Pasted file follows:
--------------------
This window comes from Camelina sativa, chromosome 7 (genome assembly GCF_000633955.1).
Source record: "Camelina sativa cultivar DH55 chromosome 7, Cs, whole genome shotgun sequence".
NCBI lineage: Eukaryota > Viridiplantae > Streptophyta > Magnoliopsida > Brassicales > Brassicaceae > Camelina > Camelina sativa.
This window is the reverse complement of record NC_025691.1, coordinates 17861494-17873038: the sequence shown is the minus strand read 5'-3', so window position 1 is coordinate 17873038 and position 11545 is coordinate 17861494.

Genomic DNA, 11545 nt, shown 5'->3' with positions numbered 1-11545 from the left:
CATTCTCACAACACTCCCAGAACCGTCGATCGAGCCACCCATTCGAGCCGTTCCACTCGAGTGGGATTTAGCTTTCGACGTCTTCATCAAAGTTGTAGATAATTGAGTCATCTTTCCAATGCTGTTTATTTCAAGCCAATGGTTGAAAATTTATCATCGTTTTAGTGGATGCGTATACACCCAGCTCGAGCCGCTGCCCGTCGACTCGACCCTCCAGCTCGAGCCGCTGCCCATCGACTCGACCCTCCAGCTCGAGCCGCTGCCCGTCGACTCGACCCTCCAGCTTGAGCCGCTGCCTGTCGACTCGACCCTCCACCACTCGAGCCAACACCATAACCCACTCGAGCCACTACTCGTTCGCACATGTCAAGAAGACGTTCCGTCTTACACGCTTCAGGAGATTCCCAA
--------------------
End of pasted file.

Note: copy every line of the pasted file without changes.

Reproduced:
This window comes from Camelina sativa, chromosome 7 (genome assembly GCF_000633955.1).
Source record: "Camelina sativa cultivar DH55 chromosome 7, Cs, whole genome shotgun sequence".
NCBI lineage: Eukaryota > Viridiplantae > Streptophyta > Magnoliopsida > Brassicales > Brassicaceae > Camelina > Camelina sativa.
This window is the reverse complement of record NC_025691.1, coordinates 17861494-17873038: the sequence shown is the minus strand read 5'-3', so window position 1 is coordinate 17873038 and position 11545 is coordinate 17861494.

Genomic DNA, 11545 nt, shown 5'->3' with positions numbered 1-11545 from the left:
CATTCTCACAACACTCCCAGAACCGTCGATCGAGCCACCCATTCGAGCCGTTCCACTCGAGTGGGATTTAGCTTTCGACGTCTTCATCAAAGTTGTAGATAATTGAGTCATCTTTCCAATGCTGTTTATTTCAAGCCAATGGTTGAAAATTTATCATCGTTTTAGTGGATGCGTATACACCCAGCTCGAGCCGCTGCCCGTCGACTCGACCCTCCAGCTCGAGCCGCTGCCCATCGACTCGACCCTCCAGCTCGAGCCGCTGCCCGTCGACTCGACCCTCCAGCTTGAGCCGCTGCCTGTCGACTCGACCCTCCACCACTCGAGCCAACACCATAACCCACTCGAGCCACTACTCGTTCGCACATGTCAAGAAGACGTTCCGTCTTACACGCTTCAGGAGATTCCCAA